In patients with mild acute gallstone pancreatitis (table 1), evidence-based guidelines recommend cholecystectomy during index admission but do not specify further.1 Based on a randomized trial from the 1980s,2 surgeons have traditionally waited until clinical and laboratory resolution of mild acute gallstone pancreatitis before performing cholecystectomy. This management strategy has recently been challenged.3–5 A systematic review reported that early (within 3 days of admission regardless of whether pain or laboratory values had resolved) versus delayed laparoscopic cholecystectomy for acute gallstone pancreatitis resulted in decreased length of stay (LOS) without increased complications.6 However, the review included only a single randomized trial which was stopped after interim analysis.6

Table 1

International, consensus-based definitions of severity of acute pancreatitis

Safety-net hospitals perform approximately 12% of emergency general surgery cases nationwide; they have increased LOS and complications.7 A systematic review of the quality of surgical care in safety-net hospitals suggests that interventions to improve timeliness and patient centeredness, among other domains of quality, would have a substantial impact among underserved and vulnerable patients.8

The proposed trial is a pilot randomized trial of early cholecystectomy for predicted mild gallstone pancreatitis within 24 hours of presentation regardless of symptoms or laboratory values versus after clinical resolution during index admission at a safety-net hospital. The objectives are (1) to analyze the feasibility of early cholecystectomy at a safety-net hospital and (2) to obtain unbiased estimates of the effect of early cholecystectomy on hospital LOS, complications, and patient-reported outcomes (PROs). We hypothesized that early cholecystectomy is feasible and results in shorter 30-day total hospital LOS.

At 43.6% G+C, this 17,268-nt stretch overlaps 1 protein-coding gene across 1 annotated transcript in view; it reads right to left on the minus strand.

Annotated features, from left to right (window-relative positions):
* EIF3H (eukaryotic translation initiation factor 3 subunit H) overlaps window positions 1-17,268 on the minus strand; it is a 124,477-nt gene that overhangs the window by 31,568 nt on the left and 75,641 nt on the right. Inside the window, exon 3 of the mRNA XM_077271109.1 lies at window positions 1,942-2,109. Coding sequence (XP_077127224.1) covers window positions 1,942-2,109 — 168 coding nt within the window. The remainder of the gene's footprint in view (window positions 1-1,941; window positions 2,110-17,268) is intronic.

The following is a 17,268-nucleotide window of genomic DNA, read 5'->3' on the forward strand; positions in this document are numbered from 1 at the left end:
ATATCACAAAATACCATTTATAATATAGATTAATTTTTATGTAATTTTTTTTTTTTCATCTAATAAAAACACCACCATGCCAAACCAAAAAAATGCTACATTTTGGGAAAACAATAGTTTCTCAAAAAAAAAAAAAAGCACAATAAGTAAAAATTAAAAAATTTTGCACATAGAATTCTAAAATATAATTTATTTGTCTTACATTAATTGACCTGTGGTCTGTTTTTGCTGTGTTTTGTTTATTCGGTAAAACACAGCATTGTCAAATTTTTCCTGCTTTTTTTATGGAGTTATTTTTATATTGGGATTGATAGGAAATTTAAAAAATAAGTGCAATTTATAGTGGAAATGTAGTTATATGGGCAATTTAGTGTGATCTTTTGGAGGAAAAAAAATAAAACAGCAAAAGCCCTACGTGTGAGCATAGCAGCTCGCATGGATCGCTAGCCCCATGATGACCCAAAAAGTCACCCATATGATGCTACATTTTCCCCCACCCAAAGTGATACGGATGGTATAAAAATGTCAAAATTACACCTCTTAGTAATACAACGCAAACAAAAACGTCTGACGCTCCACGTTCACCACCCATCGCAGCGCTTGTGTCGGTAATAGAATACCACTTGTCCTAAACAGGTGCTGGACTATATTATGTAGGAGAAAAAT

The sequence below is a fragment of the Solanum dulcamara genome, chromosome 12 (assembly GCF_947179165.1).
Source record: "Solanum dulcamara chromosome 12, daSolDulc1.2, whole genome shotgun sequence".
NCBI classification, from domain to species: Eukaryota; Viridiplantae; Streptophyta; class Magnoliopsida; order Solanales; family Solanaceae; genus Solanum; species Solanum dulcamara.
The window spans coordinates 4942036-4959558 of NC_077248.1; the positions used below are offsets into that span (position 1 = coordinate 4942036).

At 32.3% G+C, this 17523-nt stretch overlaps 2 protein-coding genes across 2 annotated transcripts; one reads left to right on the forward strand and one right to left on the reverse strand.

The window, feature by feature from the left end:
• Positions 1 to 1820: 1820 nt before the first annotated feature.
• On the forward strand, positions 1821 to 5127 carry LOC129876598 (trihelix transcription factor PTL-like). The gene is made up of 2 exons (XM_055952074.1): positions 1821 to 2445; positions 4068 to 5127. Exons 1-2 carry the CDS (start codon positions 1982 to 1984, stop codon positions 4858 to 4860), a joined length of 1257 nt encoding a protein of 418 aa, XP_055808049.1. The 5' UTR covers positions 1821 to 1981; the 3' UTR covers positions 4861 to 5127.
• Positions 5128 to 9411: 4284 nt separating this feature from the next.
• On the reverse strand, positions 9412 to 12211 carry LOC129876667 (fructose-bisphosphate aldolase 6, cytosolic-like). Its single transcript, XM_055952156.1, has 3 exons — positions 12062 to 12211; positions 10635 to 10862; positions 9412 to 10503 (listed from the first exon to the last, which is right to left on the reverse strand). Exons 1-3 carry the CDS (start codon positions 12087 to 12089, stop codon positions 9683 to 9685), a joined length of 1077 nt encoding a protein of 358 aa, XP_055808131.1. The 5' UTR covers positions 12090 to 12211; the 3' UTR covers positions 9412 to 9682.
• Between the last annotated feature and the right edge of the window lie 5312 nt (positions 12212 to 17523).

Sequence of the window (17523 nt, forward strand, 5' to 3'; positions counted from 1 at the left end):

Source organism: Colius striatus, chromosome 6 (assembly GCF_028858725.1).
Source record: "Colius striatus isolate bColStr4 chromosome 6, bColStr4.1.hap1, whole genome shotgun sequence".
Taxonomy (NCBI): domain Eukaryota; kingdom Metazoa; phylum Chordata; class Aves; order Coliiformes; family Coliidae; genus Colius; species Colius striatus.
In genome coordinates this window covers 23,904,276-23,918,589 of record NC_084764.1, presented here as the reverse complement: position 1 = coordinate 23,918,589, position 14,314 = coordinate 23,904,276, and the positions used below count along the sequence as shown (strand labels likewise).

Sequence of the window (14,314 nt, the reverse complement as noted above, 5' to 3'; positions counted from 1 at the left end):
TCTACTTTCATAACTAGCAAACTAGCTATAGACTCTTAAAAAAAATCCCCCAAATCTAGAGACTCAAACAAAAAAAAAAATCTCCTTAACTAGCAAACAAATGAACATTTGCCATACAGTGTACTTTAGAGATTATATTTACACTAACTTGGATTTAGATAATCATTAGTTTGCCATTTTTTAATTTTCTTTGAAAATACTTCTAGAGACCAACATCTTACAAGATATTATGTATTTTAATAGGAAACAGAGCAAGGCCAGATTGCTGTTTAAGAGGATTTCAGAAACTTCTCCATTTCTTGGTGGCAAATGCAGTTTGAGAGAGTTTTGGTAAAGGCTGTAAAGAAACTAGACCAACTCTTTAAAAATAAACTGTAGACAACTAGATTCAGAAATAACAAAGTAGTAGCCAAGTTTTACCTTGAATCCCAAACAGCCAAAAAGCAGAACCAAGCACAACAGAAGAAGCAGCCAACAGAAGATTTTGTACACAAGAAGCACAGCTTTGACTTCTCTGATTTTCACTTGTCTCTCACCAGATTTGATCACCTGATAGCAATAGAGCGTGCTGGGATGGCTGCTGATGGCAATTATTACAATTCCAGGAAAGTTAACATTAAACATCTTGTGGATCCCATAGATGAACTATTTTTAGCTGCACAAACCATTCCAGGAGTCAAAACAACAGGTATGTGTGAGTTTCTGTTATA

Methods/design

This trial is a single-center, parallel-group randomized trial that complies with the Standard Protocol Items: Recommendations for Interventional Trials statement (figure 1).9 The trial is registered on ClinicalTrials.gov(NCT02806297). The first patient was enrolled on June 27, 2016.

Figure 1

Schedule of enrollment, interventions, and assessments.

Setting

The setting is Lyndon B. Johnson General Hospital (LBJGH), a 235-bed safety-net hospital in Houston, Texas, USA, that performs approximately 1000 elective and non-elective cholecystectomies annually. In a prior analysis of 356 non-elective cholecystectomies performed during 8 months, 14% (n=48) of patients had a diagnosis of gallstone pancreatitis.10

Outcomes

The primary outcome is total 30-day hospital LOS (hours), which accounts for both the potential benefits (ie, shorter initial hospital LOS3 4) and harms (ie, readmissions due to complications) of early cholecystectomy. Secondary clinical outcomes include conversion to open; overall and individual 30-day complications including transfusions, surgical site infection, pneumonia, bile duct injury, retained stone, and bowel injury; transfer to the intensive care unit (ICU); readmissions and development of local or systemic complications of pancreatitis. Additional outcomes include time to cholecystectomy, initial hospital LOS, number of procedures, and night-time cholecystectomy. Change in the validated Gastrointestinal Quality-of-Life Index (GIQLI) will be assessed between admission and 1 month postoperatively.11 12 The GIQLI can detect clinically significant changes after cholecystectomy13 and has been validated in Spanish.14